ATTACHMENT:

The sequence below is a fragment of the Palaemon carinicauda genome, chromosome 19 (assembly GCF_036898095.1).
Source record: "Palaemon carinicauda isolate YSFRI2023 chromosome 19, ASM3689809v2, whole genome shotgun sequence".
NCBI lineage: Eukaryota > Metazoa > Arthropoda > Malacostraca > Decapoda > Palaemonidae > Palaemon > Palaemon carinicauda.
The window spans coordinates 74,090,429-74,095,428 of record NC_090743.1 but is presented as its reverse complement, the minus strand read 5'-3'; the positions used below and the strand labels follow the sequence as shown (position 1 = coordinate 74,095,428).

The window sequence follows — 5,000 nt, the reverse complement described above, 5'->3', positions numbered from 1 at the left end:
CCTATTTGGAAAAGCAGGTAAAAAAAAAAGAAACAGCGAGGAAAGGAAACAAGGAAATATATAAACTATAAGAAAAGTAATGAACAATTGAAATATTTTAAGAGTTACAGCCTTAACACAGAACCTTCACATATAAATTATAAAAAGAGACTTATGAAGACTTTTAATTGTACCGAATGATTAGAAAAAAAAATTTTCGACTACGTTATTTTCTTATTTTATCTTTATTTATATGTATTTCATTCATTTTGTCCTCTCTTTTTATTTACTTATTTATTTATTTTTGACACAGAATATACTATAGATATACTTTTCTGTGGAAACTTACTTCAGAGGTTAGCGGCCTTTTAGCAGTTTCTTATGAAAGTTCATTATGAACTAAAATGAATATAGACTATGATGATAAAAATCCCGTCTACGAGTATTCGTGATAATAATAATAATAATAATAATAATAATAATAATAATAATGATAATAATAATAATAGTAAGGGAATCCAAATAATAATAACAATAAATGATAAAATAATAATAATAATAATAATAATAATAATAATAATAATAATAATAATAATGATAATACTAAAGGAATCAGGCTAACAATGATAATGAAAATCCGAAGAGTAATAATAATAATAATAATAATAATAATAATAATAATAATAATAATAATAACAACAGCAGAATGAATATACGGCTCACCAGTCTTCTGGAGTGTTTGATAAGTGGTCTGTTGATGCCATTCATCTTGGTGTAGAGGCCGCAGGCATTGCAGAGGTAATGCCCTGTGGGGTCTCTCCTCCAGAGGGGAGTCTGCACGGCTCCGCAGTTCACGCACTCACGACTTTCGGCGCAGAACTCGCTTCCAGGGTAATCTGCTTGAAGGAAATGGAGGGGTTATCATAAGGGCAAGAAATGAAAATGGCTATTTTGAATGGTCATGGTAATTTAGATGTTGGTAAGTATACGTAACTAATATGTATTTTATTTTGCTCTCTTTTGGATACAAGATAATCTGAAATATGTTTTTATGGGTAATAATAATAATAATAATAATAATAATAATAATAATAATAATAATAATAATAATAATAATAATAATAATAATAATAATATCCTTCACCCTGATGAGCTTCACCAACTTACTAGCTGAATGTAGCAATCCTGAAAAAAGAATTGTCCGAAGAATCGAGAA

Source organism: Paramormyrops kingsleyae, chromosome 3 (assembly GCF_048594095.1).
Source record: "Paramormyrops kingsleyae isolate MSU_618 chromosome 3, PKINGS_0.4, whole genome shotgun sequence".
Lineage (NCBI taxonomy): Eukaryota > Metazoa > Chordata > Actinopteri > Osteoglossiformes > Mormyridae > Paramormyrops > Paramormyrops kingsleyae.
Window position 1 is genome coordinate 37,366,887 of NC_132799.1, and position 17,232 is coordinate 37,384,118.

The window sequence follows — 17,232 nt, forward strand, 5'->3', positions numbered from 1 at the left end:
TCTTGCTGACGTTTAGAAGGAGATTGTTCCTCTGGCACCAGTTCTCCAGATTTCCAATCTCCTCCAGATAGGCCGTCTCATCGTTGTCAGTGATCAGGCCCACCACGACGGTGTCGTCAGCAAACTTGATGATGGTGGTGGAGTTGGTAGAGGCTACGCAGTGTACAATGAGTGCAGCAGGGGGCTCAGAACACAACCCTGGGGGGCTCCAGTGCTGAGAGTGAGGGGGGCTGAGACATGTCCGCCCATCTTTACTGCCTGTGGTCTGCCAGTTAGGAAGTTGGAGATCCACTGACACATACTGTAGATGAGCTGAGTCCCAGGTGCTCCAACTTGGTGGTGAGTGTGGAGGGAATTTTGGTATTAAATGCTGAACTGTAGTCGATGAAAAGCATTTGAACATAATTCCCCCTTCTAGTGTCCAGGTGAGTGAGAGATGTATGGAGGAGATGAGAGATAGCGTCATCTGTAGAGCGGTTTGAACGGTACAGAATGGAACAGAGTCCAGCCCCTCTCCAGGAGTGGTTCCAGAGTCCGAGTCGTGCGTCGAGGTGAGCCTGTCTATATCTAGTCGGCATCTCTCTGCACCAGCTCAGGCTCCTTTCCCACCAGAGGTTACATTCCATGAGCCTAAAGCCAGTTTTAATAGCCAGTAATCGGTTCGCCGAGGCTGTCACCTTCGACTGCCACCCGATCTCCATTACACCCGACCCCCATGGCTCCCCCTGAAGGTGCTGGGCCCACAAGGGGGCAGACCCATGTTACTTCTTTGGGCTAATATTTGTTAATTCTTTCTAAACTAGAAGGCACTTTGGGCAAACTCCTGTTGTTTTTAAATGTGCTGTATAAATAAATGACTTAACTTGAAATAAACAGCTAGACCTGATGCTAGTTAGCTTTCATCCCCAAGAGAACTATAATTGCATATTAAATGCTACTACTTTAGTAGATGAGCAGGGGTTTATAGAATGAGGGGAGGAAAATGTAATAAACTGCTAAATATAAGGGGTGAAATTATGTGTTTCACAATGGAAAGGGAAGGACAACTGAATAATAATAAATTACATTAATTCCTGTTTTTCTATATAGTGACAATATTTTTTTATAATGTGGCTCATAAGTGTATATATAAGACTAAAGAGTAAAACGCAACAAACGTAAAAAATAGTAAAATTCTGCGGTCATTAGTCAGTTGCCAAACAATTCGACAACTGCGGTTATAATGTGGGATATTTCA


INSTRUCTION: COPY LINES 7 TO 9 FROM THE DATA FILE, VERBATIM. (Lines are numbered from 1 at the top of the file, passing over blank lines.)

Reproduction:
Source organism: Paramormyrops kingsleyae, chromosome 3 (assembly GCF_048594095.1).
Source record: "Paramormyrops kingsleyae isolate MSU_618 chromosome 3, PKINGS_0.4, whole genome shotgun sequence".
Lineage (NCBI taxonomy): Eukaryota > Metazoa > Chordata > Actinopteri > Osteoglossiformes > Mormyridae > Paramormyrops > Paramormyrops kingsleyae.